OAKLAND — Their flight from the Bay Area and California to more affordable places was a cause for worry after the dot-com bust, but college graduates now are more likely to stay in the region, according to a population analysis released Wednesday by the Brookings Institution.
The "migration bubble" that swept people out of coastal California has ended — at least for now, said William Frey, a demographer with the Washington, D.C.-based research organization. For the first time this decade, more people moved from other states into the San Francisco metropolitan area last year than moved out.
The recession has made Americans less mobile, while it also reduced housing costs for those who preferred to live where they grew up.
"What we're seeing now is people who went out to the suburbs and the exurbs are now staying on the coasts or in the inner suburbs or even inside the city," Frey said. "They are increasing the populations of places that were losing a lot of people."
The overall rate of U.S. migration has reached its lowest point since World War II, which most demographers say is a symptom of economic troubles. At the same time, the flat-footing of residents could be a boon for some regions, especially cities, if they take advantage of it, he said.
"There's an opportunity, at least, for these cities and inner suburbs to show their stuff," he said.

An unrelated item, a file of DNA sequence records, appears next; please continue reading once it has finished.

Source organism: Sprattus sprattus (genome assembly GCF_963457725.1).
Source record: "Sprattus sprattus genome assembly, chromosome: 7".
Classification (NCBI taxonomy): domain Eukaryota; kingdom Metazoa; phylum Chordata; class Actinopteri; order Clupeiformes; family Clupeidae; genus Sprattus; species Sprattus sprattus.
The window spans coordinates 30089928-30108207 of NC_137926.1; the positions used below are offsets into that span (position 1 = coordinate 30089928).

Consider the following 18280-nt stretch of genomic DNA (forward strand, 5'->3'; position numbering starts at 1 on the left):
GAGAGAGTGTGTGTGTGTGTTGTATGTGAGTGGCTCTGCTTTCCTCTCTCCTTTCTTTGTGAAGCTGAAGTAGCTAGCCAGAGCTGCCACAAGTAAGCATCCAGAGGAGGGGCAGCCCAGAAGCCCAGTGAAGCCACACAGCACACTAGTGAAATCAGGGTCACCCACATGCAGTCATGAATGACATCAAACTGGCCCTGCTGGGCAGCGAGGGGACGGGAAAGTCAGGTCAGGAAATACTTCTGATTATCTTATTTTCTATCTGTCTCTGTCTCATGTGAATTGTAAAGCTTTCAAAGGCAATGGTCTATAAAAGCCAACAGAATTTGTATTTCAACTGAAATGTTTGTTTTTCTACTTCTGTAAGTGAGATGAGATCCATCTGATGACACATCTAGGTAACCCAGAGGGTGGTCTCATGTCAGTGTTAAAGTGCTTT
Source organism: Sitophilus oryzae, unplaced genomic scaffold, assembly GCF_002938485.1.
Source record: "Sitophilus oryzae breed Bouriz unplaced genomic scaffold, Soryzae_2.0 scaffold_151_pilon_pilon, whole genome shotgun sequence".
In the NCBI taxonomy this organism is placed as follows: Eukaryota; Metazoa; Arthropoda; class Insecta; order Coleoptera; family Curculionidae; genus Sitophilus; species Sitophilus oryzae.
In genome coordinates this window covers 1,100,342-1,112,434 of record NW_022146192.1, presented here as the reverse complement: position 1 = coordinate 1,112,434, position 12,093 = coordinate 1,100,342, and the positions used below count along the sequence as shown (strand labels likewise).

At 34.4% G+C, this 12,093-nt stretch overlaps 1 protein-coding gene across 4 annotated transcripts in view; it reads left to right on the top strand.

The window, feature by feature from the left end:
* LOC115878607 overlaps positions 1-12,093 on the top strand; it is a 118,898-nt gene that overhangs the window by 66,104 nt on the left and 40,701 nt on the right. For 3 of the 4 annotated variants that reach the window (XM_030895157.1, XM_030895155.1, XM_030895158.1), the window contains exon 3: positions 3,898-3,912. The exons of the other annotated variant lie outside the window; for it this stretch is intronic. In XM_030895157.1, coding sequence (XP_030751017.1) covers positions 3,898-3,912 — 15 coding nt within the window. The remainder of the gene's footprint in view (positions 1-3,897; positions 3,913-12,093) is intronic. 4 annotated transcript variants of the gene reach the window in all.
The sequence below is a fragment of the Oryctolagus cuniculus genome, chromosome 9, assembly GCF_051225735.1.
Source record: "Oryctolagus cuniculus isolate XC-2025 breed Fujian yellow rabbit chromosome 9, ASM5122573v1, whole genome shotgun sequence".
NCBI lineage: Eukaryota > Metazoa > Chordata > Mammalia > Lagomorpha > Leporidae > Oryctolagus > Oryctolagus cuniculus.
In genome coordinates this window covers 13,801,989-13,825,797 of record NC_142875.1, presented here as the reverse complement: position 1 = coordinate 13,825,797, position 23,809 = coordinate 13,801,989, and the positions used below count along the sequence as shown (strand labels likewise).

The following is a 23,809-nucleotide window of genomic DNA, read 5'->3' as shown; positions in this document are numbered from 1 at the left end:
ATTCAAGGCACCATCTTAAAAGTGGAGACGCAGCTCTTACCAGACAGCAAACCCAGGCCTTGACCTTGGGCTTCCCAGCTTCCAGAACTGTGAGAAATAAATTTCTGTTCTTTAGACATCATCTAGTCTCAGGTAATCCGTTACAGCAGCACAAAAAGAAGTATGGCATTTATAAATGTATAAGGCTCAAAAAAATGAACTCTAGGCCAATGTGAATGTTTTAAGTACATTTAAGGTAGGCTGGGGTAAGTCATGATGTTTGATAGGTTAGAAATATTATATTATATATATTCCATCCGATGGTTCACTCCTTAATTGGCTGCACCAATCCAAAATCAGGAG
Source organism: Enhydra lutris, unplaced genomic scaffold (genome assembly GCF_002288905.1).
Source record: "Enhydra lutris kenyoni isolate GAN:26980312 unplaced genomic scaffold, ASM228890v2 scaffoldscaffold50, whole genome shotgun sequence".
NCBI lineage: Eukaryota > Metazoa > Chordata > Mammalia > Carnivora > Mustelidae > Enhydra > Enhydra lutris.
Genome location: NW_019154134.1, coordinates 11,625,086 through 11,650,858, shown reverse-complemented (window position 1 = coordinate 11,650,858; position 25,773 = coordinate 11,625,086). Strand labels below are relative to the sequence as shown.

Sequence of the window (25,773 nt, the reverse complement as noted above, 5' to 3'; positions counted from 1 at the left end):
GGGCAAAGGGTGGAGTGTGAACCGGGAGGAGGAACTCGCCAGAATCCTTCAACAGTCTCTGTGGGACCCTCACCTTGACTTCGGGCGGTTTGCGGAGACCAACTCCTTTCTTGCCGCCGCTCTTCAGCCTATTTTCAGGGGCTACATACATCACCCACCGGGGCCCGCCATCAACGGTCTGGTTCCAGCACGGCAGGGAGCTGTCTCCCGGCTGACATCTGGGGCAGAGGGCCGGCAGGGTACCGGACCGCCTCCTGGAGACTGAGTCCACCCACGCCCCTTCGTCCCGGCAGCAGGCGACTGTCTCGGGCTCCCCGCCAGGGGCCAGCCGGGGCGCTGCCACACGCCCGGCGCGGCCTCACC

Five years ago, California faced a net loss of more than 41,000 college graduates who moved to other states. In contrast, the state faced a small net gain of more than 4,000 college graduates last year.
Far fewer Californians left the state last year for the once-popular destinations of Arizona and Nevada, two states that have been made less attractive by foreclosures and diminished job opportunities. Texas is now the biggest draw for Californians — net migration from here to there was more than 32,000 residents — but the numbers heading there also have dropped.
Middle-class Californians appear to have retrenched, although experts disagree about whether that is a temporary halt that will end when the recession lifts or part of a longer-term trend. Those most likely to have moved out earlier in the decade — young Latino and white couples and singles with at least a moderate education level — are now keeping local as housing cost pressures ease, according to Frey's analysis.
California also continues to draw migrants from the Northeast and Midwest. Michigan, which has been hard-hit by foreclosures, dying industries and unemployment, had the highest net migration to California last year, adding about 4,200 people to the state.
Unlike other parts of the country, California and most of its cities never faced population declines this decade. While tens of thousands of people moved east to other counties and states, they were replaced by a steady flow of international migrants.
California's appeal to foreigners continues, though international migration to the state dropped significantly last year, according to the report.